Marko Škember - What's the big deal about privacy and identity? If you don't have nothing to hide, you don't need to fear.May 29DeleteUndo deleteReport spamNot spam
Michael Silverton - I had the privilege of meeting Bret very briefly at an MIT/Stanford VLAB (pre-FB) and he seemed sincere and authentic. At that same event, it was Leah Culver (Pownce, Six Apart, and secret alpha IRC-powered who most 'stood up to the man' (The Man being represented by WSJ's Kara Swisher) at that event. It's a huge task and responsibility to lead these social companies. To my mind, it's all back to Qui Bono? To what degree? By what means? WE are the content on all these networks, yet the platforms aggregate all the economic returns. There's something just fundamentally out of whack about that, IMHO [ |], yet nobody seems to want to talk about where the money goes.

This ambivalence strikes me as beyond peculiar in the context of our society. But then, consensus ambivalence over the fundamental enabling role of internet bandwidth in the access network during the 1990's puzzled me, too.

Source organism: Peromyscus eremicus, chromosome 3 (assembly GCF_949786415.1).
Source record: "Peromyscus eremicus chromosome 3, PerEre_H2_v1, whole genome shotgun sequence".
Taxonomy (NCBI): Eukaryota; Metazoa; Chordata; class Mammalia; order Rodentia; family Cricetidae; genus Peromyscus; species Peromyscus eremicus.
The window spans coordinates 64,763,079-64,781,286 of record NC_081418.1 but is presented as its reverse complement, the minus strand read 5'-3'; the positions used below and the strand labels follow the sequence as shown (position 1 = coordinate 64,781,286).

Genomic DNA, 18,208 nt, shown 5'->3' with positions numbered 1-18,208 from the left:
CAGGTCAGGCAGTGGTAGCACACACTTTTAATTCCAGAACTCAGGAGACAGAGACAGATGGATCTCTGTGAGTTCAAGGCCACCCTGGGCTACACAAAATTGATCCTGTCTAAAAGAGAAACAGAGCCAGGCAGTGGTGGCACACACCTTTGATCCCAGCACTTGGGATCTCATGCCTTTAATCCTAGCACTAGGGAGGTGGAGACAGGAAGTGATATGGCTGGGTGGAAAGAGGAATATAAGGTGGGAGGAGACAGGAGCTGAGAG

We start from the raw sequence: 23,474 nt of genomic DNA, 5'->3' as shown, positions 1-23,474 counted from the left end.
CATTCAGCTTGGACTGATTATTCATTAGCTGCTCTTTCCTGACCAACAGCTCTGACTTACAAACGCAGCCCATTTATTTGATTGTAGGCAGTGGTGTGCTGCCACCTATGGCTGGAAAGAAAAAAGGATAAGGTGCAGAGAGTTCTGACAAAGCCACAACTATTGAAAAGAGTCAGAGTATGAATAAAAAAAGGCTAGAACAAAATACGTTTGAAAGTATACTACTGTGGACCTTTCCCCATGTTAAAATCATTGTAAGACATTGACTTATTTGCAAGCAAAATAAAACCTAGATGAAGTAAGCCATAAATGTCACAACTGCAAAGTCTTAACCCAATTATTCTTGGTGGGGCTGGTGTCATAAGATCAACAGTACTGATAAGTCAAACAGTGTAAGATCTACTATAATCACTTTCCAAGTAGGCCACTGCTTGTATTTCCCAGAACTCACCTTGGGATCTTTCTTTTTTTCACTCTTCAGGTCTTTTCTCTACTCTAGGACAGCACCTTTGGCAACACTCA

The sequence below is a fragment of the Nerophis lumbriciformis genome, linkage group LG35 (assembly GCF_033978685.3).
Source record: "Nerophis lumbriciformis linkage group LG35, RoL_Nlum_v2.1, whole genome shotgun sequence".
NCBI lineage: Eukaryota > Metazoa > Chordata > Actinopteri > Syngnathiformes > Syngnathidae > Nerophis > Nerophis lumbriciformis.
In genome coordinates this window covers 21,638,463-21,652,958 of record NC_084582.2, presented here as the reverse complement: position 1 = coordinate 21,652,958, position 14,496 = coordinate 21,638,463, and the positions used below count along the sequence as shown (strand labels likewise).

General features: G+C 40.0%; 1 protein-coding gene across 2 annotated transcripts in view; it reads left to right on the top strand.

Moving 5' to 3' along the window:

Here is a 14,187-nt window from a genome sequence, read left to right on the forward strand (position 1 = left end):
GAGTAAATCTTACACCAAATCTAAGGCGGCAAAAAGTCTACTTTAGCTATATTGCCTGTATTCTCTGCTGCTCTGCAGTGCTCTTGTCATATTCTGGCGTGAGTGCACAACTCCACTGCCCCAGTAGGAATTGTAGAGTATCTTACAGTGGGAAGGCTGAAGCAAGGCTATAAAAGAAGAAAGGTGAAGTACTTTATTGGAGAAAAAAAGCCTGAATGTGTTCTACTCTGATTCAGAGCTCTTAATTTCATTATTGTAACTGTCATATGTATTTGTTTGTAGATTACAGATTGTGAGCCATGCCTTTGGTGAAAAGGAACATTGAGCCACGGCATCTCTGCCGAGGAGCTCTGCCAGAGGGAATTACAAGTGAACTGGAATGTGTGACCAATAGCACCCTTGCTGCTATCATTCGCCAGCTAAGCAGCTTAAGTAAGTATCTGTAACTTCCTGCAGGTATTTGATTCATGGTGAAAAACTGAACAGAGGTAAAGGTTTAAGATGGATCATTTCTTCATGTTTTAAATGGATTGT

The Skember Curriculum:

Leadership can and does change over time; hopefully for the better in this case. Check out The Social Developer Summit, June 29, San Francisco. 29DeleteUndo deleteReport spamNot spam
Sean Brady - People need to realize that a) not everything they put on FB is kept private and b) not everything they do should be public. I agree with Bret that society has changed, and what is now considered public information about me is different that it was 5 years ago. As long as people are allowed to set their own level of privacy, and they understand what can be done with the information they make public, I think this increased level of information acceptance is fine.May 29DeleteUndo deleteReport spamNot spam